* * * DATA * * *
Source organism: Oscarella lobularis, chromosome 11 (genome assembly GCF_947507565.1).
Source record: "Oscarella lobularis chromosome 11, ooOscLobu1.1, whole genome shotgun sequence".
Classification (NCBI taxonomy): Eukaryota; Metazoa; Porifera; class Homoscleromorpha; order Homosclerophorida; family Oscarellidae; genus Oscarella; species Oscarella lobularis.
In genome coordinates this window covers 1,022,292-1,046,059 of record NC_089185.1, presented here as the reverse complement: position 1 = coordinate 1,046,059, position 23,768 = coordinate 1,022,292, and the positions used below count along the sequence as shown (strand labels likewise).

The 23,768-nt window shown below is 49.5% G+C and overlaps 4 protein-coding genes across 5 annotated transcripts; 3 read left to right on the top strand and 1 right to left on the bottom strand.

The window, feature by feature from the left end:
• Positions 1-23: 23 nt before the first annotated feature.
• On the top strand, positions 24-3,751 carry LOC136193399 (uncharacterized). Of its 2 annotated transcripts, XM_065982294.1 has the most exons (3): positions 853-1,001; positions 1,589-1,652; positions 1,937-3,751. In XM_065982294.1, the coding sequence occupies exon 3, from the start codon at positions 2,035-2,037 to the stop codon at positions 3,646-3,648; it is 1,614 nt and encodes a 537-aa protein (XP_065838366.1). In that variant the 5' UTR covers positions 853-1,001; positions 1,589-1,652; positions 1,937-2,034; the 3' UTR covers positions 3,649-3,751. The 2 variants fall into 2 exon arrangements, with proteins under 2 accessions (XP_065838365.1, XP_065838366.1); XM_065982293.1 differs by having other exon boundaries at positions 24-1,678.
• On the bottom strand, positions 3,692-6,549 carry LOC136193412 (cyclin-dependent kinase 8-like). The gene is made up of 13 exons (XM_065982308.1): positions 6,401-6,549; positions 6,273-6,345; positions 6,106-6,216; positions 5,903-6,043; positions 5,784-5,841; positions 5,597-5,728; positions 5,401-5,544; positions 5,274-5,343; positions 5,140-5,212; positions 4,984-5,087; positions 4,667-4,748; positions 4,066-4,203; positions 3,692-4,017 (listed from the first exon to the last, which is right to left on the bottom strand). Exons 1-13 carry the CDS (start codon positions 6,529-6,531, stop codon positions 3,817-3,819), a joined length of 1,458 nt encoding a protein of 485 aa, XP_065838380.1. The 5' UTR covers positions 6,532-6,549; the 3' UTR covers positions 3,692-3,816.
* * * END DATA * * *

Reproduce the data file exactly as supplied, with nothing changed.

Source organism: Oscarella lobularis, chromosome 11 (genome assembly GCF_947507565.1).
Source record: "Oscarella lobularis chromosome 11, ooOscLobu1.1, whole genome shotgun sequence".
Classification (NCBI taxonomy): Eukaryota; Metazoa; Porifera; class Homoscleromorpha; order Homosclerophorida; family Oscarellidae; genus Oscarella; species Oscarella lobularis.
In genome coordinates this window covers 1,022,292-1,046,059 of record NC_089185.1, presented here as the reverse complement: position 1 = coordinate 1,046,059, position 23,768 = coordinate 1,022,292, and the positions used below count along the sequence as shown (strand labels likewise).

The 23,768-nt window shown below is 49.5% G+C and overlaps 4 protein-coding genes across 5 annotated transcripts; 3 read left to right on the top strand and 1 right to left on the bottom strand.

The window, feature by feature from the left end:
• Positions 1-23: 23 nt before the first annotated feature.
• On the top strand, positions 24-3,751 carry LOC136193399 (uncharacterized). Of its 2 annotated transcripts, XM_065982294.1 has the most exons (3): positions 853-1,001; positions 1,589-1,652; positions 1,937-3,751. In XM_065982294.1, the coding sequence occupies exon 3, from the start codon at positions 2,035-2,037 to the stop codon at positions 3,646-3,648; it is 1,614 nt and encodes a 537-aa protein (XP_065838366.1). In that variant the 5' UTR covers positions 853-1,001; positions 1,589-1,652; positions 1,937-2,034; the 3' UTR covers positions 3,649-3,751. The 2 variants fall into 2 exon arrangements, with proteins under 2 accessions (XP_065838365.1, XP_065838366.1); XM_065982293.1 differs by having other exon boundaries at positions 24-1,678.
• On the bottom strand, positions 3,692-6,549 carry LOC136193412 (cyclin-dependent kinase 8-like). The gene is made up of 13 exons (XM_065982308.1): positions 6,401-6,549; positions 6,273-6,345; positions 6,106-6,216; positions 5,903-6,043; positions 5,784-5,841; positions 5,597-5,728; positions 5,401-5,544; positions 5,274-5,343; positions 5,140-5,212; positions 4,984-5,087; positions 4,667-4,748; positions 4,066-4,203; positions 3,692-4,017 (listed from the first exon to the last, which is right to left on the bottom strand). Exons 1-13 carry the CDS (start codon positions 6,529-6,531, stop codon positions 3,817-3,819), a joined length of 1,458 nt encoding a protein of 485 aa, XP_065838380.1. The 5' UTR covers positions 6,532-6,549; the 3' UTR covers positions 3,692-3,816.